The food:
There are no fajitas on the menu here, and you’d be disappointed if Taco Bell is the picture that forms in your mind when you hear the word “taco.”  Instead, Oyamel prides itself on serving traditional Mexican food – and evidently that includes grasshoppers.

Oh, yes.  I did.

But first!  Guacamole!  Your server will make it fresh table-side, ranging from a little too mild (no more than avocados and tomatillos) to red-oniony spicy.  At our end of the table, we enjoyed the mild version, made even better by mixing a little of the salsa with it.

   

Oyamel serves food tapas-style, so I ordered 4 dishes to sample:

The Queso fundido con tequila is basically cheese with tequila on top that they light on fire. Yeah, buddy! I’d recommend sharing this because even the cheese-lovers who walk among us may find it to be a bit too much cheese for them. Also, if your server has brought you enough chips, the cheese is really better on them than the tortillas served with the cheese.

The Sopes de frijol con hoja de aguacate was really fantastic – four discs made from corn, topped with cheese and beans, and evidently avocado leaves (somehow I missed that part when I was eating them). But don’t eat these if you’ve recently had dental work – they’re a bit…hard.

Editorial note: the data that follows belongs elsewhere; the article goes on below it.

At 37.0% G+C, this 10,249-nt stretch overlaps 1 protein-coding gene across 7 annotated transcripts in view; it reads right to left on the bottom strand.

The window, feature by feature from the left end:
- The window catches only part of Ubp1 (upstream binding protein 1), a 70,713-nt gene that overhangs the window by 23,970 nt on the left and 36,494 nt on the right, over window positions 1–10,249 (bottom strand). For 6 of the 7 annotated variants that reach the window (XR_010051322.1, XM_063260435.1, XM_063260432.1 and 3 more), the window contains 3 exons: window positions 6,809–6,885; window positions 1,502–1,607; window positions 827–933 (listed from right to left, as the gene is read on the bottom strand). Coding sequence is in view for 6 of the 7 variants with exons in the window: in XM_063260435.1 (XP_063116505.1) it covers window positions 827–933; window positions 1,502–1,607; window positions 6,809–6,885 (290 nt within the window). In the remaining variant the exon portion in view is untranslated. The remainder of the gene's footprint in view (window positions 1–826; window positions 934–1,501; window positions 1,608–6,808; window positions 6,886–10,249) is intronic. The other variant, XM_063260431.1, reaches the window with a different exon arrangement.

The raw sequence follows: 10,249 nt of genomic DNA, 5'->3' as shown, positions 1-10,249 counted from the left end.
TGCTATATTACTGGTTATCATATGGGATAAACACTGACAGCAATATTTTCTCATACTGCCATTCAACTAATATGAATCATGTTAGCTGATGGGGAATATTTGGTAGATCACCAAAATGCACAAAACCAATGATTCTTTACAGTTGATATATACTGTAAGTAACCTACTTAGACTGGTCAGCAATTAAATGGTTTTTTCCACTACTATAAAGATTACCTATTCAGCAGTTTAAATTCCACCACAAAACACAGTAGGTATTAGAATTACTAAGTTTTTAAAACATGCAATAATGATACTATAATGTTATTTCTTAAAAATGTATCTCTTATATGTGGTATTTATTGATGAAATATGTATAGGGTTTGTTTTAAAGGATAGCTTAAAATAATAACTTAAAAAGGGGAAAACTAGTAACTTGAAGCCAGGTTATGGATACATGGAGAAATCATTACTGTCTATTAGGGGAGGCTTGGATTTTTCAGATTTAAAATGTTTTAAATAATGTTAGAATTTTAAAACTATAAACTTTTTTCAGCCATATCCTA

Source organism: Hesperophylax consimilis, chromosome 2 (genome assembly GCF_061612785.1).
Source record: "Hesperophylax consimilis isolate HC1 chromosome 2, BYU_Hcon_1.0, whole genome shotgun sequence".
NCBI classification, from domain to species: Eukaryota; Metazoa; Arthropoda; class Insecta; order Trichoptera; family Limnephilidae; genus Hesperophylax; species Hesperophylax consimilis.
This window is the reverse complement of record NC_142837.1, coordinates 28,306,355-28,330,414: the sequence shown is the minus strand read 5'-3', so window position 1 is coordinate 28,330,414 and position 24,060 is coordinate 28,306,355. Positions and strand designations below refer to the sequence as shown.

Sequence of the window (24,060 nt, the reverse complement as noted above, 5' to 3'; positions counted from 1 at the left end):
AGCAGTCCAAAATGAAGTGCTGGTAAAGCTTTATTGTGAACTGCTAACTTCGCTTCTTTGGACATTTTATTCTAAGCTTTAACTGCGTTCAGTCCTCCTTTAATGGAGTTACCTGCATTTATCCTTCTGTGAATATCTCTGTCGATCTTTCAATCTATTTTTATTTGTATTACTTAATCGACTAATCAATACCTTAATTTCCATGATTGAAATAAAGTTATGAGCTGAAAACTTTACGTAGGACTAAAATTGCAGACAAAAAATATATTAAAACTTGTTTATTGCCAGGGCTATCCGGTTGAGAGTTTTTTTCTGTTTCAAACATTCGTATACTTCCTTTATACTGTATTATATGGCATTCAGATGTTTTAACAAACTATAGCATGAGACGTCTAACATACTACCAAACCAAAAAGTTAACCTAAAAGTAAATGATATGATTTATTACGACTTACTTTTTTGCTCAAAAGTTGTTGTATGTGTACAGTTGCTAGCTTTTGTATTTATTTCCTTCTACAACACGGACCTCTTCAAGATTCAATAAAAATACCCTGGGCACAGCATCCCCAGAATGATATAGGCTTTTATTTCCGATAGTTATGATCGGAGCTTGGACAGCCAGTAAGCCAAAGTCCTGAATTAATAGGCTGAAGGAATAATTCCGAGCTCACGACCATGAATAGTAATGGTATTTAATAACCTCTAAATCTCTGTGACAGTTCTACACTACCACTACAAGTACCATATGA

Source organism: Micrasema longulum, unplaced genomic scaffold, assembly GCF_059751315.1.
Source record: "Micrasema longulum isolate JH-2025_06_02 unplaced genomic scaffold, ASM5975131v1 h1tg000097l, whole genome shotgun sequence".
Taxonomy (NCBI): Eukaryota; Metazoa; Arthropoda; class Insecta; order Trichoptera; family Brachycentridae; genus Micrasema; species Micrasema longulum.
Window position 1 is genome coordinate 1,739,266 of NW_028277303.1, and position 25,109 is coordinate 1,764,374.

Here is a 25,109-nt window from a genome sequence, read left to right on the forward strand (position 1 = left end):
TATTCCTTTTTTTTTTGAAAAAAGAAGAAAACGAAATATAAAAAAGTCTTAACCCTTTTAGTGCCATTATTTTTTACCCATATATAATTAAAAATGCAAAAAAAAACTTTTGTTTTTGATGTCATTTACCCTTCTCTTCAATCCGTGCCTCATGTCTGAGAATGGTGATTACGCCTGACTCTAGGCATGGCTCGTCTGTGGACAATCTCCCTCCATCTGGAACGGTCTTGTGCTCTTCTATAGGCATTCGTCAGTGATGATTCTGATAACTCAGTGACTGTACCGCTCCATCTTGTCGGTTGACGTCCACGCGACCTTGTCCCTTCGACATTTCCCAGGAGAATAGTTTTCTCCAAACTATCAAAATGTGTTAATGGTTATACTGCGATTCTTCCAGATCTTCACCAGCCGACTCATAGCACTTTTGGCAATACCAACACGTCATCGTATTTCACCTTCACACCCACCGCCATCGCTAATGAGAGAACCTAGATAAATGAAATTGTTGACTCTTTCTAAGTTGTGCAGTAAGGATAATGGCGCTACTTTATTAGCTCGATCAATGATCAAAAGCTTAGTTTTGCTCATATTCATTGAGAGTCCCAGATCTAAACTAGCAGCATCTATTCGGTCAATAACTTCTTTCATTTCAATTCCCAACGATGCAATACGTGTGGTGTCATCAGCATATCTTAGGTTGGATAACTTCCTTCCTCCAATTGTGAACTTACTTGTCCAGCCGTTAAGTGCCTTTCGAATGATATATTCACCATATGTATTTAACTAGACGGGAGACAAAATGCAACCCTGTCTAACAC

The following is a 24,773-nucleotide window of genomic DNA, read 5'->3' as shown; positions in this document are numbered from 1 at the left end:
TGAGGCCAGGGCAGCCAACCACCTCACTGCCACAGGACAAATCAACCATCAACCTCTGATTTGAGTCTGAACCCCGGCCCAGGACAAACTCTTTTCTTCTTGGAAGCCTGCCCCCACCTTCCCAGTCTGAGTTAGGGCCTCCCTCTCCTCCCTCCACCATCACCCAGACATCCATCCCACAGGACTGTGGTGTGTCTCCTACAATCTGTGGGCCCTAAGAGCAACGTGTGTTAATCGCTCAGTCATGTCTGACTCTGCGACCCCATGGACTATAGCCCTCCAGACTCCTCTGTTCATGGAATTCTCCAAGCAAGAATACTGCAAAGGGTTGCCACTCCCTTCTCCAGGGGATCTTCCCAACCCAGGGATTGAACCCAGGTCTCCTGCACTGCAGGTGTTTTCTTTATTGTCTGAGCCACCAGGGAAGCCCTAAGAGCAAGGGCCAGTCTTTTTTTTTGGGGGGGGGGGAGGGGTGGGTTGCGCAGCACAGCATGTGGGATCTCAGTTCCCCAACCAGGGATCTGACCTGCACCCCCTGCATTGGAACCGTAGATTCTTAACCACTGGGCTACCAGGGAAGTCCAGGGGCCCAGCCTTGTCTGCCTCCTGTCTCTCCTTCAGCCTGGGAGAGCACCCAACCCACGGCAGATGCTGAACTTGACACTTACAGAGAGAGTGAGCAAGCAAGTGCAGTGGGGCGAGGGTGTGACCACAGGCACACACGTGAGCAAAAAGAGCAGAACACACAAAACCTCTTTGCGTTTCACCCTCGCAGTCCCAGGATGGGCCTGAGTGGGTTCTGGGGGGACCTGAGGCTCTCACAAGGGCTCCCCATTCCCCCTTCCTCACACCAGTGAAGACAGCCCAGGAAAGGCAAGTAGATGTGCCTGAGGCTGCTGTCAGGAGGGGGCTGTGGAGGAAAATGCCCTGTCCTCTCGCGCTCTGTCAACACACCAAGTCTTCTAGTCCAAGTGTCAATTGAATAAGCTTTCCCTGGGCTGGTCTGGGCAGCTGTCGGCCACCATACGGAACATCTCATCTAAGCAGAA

The carnitas taco was just a teaser.

And then, the coup de grâce: grasshopper tacos. Yes, they were really grasshoppers. Yes, I really ate them. No, I probably won’t again. I’ll let the pictures speak for me:

     

Catch your breath, people…this is considered a delicacy in Oaxaca. To report, they were crunchy (“that’s the exoskeleton” observed our astute server) and a bit tasteless, and I later picked a grasshopper leg from between my teeth. Call before you go if you want to try them because – according to our server – they “have peculiar mating habits” and aren’t always available.

Eww…

Best for: Adventurous eaters who can’t afford a a trip south of the border with these airfare prices.

Worst for: The squeamish. You know who you are.

Let Them Eat Cake! Hello Cupcake vs. Georgetown Cupcake

October 20, 2008

And the winner is…